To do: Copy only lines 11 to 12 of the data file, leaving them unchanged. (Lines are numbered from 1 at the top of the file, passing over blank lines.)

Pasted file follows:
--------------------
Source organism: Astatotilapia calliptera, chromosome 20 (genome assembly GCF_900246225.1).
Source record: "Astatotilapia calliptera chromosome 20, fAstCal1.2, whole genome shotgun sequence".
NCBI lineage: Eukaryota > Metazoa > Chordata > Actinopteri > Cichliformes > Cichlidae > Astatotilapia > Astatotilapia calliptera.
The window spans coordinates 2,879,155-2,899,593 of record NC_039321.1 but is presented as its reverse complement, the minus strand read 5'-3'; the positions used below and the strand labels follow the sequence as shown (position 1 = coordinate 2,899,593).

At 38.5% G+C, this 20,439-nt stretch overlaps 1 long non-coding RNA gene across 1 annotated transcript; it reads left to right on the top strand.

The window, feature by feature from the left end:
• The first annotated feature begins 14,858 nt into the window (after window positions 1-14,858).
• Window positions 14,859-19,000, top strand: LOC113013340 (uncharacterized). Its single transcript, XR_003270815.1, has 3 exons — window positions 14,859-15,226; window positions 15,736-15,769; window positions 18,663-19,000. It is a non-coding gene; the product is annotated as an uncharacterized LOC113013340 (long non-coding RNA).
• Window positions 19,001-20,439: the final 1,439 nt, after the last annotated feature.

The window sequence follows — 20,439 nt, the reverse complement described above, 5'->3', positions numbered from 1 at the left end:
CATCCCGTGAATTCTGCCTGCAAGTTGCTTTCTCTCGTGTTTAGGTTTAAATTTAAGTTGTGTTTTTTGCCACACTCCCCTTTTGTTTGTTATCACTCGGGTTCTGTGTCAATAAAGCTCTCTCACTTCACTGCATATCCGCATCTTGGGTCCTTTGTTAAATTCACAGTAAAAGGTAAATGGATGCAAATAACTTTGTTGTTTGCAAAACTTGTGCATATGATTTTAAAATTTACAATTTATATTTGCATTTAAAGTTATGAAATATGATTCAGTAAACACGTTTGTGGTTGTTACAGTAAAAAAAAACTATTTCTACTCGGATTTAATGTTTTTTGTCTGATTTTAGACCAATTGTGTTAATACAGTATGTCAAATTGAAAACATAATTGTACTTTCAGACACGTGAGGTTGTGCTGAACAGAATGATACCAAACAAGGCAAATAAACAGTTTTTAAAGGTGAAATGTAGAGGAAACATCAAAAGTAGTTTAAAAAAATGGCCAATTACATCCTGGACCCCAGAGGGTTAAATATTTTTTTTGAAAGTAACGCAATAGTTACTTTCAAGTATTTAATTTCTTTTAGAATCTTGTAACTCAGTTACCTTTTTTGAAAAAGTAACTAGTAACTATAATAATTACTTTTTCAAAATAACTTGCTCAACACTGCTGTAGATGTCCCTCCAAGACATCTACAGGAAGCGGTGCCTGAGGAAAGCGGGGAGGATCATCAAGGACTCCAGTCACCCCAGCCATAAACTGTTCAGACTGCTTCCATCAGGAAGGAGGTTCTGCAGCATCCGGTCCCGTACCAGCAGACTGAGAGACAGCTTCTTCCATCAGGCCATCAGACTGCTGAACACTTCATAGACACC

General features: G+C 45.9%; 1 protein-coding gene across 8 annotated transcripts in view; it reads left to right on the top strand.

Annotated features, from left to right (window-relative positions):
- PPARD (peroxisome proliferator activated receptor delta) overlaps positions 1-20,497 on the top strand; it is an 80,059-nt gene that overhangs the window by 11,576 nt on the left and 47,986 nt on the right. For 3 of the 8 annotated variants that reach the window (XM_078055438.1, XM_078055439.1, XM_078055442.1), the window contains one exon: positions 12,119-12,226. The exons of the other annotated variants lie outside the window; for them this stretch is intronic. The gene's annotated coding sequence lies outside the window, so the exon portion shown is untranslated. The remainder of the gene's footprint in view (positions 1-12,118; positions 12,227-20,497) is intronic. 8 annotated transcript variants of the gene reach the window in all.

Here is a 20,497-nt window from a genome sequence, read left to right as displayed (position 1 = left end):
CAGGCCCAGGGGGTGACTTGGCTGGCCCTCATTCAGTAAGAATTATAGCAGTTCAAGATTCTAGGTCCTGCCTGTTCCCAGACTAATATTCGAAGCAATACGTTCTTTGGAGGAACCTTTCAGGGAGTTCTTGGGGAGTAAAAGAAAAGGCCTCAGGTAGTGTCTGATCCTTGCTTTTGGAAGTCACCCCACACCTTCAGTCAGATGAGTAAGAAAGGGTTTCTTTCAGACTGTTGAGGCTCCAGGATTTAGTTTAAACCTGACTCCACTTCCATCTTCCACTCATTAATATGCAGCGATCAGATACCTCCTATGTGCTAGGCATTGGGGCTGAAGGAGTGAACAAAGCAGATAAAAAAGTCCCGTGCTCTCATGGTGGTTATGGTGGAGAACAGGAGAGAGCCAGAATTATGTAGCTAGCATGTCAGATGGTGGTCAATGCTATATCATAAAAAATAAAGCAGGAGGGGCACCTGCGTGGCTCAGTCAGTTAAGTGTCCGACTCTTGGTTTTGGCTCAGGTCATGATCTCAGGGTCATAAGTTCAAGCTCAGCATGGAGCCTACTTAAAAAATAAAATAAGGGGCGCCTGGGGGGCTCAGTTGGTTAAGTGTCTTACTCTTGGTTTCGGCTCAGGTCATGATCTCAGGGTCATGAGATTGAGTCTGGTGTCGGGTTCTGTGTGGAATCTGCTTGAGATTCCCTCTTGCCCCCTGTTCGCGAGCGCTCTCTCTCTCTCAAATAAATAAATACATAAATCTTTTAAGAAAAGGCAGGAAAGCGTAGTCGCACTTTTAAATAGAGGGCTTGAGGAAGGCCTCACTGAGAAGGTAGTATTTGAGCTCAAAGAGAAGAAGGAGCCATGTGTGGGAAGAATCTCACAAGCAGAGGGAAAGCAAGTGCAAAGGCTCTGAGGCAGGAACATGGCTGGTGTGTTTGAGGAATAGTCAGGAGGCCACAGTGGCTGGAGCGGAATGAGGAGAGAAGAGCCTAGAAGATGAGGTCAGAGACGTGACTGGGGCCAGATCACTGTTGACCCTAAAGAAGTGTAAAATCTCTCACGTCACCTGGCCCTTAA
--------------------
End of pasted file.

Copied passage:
CATCCCGTGAATTCTGCCTGCAAGTTGCTTTCTCTCGTGTTTAGGTTTAAATTTAAGTTGTGTTTTTTGCCACACTCCCCTTTTGTTTGTTATCACTCGGGTTCTGTGTCAATAAAGCTCTCTCACTTCACTGCATATCCGCATCTTGGGTCCTTTGTTAAATTCACAGTAAAAGGTAAATGGATGCAAATAACTTTGTTGTTTGCAAAACTTGTGCATATGATTTTAAAATTTACAATTTATATTTGCATTTAAAGTTATGAAATATGATTCAGTAAACACGTTTGTGGTTGTTACAGTAAAAAAAAACTATTTCTACTCGGATTTAATGTTTTTTGTCTGATTTTAGACCAATTGTGTTAATACAGTATGTCAAATTGAAAACATAATTGTACTTTCAGACACGTGAGGTTGTGCTGAACAGAATGATACCAAACAAGGCAAATAAACAGTTTTTAAAGGTGAAATGTAGAGGAAACATCAAAAGTAGTTTAAAAAAATGGCCAATTACATCCTGGACCCCAGAGGGTTAAATATTTTTTTTGAAAGTAACGCAATAGTTACTTTCAAGTATTTAATTTCTTTTAGAATCTTGTAACTCAGTTACCTTTTTTGAAAAAGTAACTAGTAACTATAATAATTACTTTTTCAAAATAACTTGCTCAACACTGCTGTAGATGTCCCTCCAAGACATCTACAGGAAGCGGTGCCTGAGGAAAGCGGGGAGGATCATCAAGGACTCCAGTCACCCCAGCCATAAACTGTTCAGACTGCTTCCATCAGGAAGGAGGTTCTGCAGCATCCGGTCCCGTACCAGCAGACTGAGAGACAGCTTCTTCCATCAGGCCATCAGACTGCTGAACACTTCATAGACACC

General features: G+C 45.9%; 1 protein-coding gene across 8 annotated transcripts in view; it reads left to right on the top strand.